This was a turning point in American music: the first viable alternative to European art music that wasn't derivative or cheesy.  The Clef Club Symphony Orchestra mixed highbrow and lowdown and made it look natural.  The players did unheard of things: they sang in harmony while they played, they used Underworld instruments like the banjo, they swung.  The raw drive and swerve of hot ragtime were incorporated, but not quenched.  Just as Will Marion Cook did with the vocal resources of Coondom, James Reese Europe took its instrumental ones - banjos, fiddle, drums, pianos - and forged them into something powerful, complex, and, above all, dignified.  While his music wasn't jazz, not precisely, it combined Underworld and Topworld in the same way.
     I don't want to say that without the Clef Club Orchestra, you'd have no Fletcher Henderson, Duke Ellington, Bix Beiderbecke, Artie Shaw, Charles Mingus, Beatles, Parliament Funkadelic...--none of the "there's got to be more to this music than just grinding" wing of hot music.  But Jim Europe set the cornerstone.  At least, that's what seems to have gone on - nobody thought to get the CCO on record.

And so on in this vein for 249 pages.  He uses the terms "Topworld" and "Underworld" to describe polite, respectable society and the underclasses, respectively, and he is very interested in the semi-porous boundary that separates them.  How what is noisy or dangerous and has parents wringing their hands and locking their children in at night in one generation is used as background music in commercials to hawk potato chips in the next (c.f. punk rock).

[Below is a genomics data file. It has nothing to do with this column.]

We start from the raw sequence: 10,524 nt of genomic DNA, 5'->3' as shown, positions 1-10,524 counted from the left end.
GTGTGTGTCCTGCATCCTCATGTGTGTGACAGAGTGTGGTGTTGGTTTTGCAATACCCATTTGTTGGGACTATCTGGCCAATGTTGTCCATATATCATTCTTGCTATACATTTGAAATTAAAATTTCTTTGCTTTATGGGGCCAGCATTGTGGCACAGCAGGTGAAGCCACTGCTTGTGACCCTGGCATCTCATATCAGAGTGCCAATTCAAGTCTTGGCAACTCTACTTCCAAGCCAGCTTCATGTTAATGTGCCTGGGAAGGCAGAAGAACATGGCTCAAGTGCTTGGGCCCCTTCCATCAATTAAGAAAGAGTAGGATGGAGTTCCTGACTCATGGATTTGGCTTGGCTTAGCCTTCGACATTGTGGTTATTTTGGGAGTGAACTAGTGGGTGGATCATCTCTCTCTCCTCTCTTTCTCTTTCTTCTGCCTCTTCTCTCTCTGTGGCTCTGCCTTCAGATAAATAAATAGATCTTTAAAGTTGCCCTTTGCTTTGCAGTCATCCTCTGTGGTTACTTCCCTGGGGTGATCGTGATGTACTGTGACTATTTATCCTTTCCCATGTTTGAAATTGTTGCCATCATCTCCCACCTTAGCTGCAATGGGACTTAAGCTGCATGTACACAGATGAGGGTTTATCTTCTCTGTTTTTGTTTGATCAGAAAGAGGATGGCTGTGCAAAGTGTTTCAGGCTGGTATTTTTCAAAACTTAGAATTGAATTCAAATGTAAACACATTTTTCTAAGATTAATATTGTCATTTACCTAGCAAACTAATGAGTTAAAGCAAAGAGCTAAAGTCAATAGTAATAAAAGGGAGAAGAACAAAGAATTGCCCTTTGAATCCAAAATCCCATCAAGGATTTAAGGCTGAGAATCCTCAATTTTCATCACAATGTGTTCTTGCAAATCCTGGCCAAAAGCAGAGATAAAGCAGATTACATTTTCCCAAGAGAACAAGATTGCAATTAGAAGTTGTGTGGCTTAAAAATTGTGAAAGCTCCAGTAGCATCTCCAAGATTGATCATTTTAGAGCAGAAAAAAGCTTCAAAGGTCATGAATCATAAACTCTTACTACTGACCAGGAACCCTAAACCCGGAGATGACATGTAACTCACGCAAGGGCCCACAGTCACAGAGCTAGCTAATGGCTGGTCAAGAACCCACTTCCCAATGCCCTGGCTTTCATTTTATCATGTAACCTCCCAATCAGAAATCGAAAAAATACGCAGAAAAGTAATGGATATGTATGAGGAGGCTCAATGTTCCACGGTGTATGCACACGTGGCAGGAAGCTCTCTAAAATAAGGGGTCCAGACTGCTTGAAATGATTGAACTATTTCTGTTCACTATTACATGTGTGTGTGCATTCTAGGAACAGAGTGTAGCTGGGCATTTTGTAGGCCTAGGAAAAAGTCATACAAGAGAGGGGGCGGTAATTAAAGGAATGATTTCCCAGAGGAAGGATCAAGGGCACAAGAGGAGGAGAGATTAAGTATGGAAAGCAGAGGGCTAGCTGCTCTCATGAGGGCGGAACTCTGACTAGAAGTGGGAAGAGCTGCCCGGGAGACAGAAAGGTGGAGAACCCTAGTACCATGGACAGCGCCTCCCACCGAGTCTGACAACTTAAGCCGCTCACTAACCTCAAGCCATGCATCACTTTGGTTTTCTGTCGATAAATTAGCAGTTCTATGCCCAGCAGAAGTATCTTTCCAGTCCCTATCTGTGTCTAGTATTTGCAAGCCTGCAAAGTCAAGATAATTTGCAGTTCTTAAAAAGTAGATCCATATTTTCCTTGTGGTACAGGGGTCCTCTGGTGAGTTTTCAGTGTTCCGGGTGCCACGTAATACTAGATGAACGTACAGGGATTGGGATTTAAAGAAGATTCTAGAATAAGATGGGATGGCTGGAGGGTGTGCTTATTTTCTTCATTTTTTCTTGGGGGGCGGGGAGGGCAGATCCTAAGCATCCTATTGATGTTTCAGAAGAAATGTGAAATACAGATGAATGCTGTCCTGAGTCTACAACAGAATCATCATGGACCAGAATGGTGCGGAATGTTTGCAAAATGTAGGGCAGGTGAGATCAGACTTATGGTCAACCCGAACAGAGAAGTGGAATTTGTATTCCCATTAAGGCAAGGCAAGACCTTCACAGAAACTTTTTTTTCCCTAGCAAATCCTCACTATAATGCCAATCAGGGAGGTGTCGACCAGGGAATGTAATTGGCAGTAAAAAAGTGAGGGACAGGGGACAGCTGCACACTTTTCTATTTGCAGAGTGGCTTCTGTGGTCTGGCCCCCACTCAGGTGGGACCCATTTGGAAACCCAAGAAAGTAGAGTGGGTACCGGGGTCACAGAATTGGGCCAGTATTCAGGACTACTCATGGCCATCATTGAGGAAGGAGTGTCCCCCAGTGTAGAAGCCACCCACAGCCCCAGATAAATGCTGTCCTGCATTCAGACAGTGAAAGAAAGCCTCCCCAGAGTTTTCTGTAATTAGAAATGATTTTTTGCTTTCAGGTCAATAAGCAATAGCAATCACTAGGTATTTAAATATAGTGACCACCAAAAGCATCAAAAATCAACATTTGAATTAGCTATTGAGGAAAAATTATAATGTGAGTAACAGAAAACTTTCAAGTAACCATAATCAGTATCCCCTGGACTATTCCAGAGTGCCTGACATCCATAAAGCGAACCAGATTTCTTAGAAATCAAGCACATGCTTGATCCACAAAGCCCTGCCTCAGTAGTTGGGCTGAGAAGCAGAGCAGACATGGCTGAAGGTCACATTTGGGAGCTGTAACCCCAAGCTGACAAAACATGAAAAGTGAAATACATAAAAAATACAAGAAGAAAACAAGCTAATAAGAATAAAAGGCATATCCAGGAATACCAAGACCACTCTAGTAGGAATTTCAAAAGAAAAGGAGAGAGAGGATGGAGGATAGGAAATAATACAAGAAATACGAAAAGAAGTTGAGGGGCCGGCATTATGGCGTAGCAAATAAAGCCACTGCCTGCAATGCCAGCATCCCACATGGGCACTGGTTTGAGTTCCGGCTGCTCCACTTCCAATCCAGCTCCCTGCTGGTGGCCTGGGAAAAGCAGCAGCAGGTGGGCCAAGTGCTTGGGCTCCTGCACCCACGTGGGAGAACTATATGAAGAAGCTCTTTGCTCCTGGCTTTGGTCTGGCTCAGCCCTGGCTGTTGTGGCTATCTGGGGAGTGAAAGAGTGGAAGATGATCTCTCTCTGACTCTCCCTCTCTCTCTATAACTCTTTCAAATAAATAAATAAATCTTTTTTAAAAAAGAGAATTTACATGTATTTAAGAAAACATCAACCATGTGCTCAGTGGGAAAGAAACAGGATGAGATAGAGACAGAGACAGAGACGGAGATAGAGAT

Again, of all the books I have read over the past several years on the ragtime, the blues, early jazz and rock & roll, this has been the most enjoyable, informative read.  It has been especially nice to have the companion CD (plus the other one I mentioned, which has a lot of what was left off the other CD) to hear the specific songs and artists being discussed.
« Last Edit: January 03, 2011, 11:35:44 AM by DanceGypsy »

Offline oddenda

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Re: Books on early jazz
« Reply #14 on: January 05, 2011, 03:26:38 PM »
Yeah, nice book. Your quote from the author is inaccurate, though, as the CCO (as James Reese Europe's Society Orchestra) recorded for Victor in 1913 (under the aegis of White ballroom dance couple Vernon and Irene Castle). His Hellfighters Band from WWI recorded for Pathe on return to the US after the war.

pbl